Do electric cars require engine or battery maintenance?

By Julia Freeman

There are some exaggerated claims about electric cars never needing car servicing, but at least the one about their engines is true, because they don’t have one. Electric cars replace the engine with a motor, driven by big heavy traction batteries. Hybrids, of course, have both. Let’s examine the claim about their service requirements in more detail.

Electric Car

Manufacturer recommendations

EV manufacturers recommend cars are serviced at the same intervals as petrol and diesel vehicles and warn that failing to carry out regular maintenance could invalidate your warranty. The principle point of a service after all is to prevent problems and ensure the vehicle and its components achieve their maximum possible lifespan. Given the very high cost of some electric vehicle parts, especially the battery, this makes a lot of sense.

Nevertheless, a figure freely bandied around the internet is that car servicing costs will be just 1/3rd of conventional cars. More reputable surveys have found that car servicing typically costs about 20% less. While electric motors have fewer moving parts than engines, the most common items found to need attention during a service are components such as tyres, coolants, brakes, wipers, lights, electrics, fans, bodywork, windscreens, suspension, batteries, cables, hosing and steering.

Although there is no exhaust, EV’s have a lot of high voltage cabling, electronic sensors and actuators, as well as an air-con system that plays an important role in battery cooling. The heavy battery and high traction also put more strain on the tyres and suspension.


Many EV’s have a starter battery as well as a high voltage traction battery. Starter batteries are much like ordinary car batteries and need checking regularly. The traction battery is easily the most expensive component in an EV, so the good news is that they require little servicing. At Protyre, we check their posts, cables, brackets, recharging socket, and power output. The bad news is that if anything goes wrong with the traction battery there is little that anyone can do. Since they cost thousands of pounds, one of the main points of an EV service is to protect the lifespan of this battery.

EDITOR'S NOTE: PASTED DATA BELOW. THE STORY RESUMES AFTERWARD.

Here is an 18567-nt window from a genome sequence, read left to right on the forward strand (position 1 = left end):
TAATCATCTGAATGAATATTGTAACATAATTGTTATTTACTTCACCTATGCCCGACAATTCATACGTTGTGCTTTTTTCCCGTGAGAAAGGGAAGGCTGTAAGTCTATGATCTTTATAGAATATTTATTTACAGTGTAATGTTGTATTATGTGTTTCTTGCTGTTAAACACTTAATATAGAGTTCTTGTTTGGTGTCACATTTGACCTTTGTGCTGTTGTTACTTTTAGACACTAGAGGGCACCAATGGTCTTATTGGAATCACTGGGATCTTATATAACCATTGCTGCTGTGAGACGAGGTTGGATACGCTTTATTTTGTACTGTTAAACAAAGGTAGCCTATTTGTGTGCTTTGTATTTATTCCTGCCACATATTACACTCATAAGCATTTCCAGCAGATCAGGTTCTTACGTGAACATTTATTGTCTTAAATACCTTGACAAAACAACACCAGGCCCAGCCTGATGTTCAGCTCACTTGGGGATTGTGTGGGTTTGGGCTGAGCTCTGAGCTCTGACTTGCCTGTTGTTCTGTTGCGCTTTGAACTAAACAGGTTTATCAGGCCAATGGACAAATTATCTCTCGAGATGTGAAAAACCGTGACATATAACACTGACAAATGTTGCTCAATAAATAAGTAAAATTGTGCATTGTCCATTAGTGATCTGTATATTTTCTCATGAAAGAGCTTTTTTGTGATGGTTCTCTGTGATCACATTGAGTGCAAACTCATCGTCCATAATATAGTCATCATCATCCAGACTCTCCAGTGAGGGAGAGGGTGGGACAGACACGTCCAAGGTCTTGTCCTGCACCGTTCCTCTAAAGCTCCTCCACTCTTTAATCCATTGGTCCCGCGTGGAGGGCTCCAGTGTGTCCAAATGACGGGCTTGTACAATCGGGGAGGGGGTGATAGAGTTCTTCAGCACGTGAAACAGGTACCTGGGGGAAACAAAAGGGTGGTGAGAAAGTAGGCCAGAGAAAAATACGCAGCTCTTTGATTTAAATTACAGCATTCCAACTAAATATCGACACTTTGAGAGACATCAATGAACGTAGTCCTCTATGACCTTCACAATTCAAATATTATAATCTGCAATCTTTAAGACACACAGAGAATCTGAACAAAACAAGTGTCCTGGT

In an EV, anything affecting efficiency accelerates battery aging. So too do temperature extremes, electrical shorts, gearing or motor issues. It is therefore vital to perform regular checks on tyre condition and inflation pressures, cooling fluids, air conditioning, differential fluid, wiring and all electrical systems.


Because range is all important in an electric car, our tyre professionals recommend changing tyres before they reach the 3mm tread depth recommended for tyres on conventional cars. Choose tyres for durability and you shouldn’t need to change them so often. In any case, durable XL tyres are the obvious choice for electric vehicles because of the weight of the battery and high torque of the motor.

Pirelli have recently created a range for electric vehicles, called the Pirelli Elect which are highly regarded. However, there are many competitively priced XL tyres from leading manufacturers such as the Bridgestone Turanza T005, the Falken Sincera and Ziex, and the Sumitomo BC100.

The local garage you can trust

Don’t follow bad advice and neglect your electric car or hybrid. Specialist training is required to work with high voltages so not all of our centres are currently able to offer electric vehicle servicing, however this number is growing all the time. To find out which of our centres can service your electric vehicle, or to speak to one of our fully qualified electric fitters and mechanics, simply click the button below and enter your vehicle registration.

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About the author

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By Julia Freeman
Julia is Head of Retail Marketing for Protyre and loves engaging with customers and the business as a whole to make sure Protyre is more than just a local garage.
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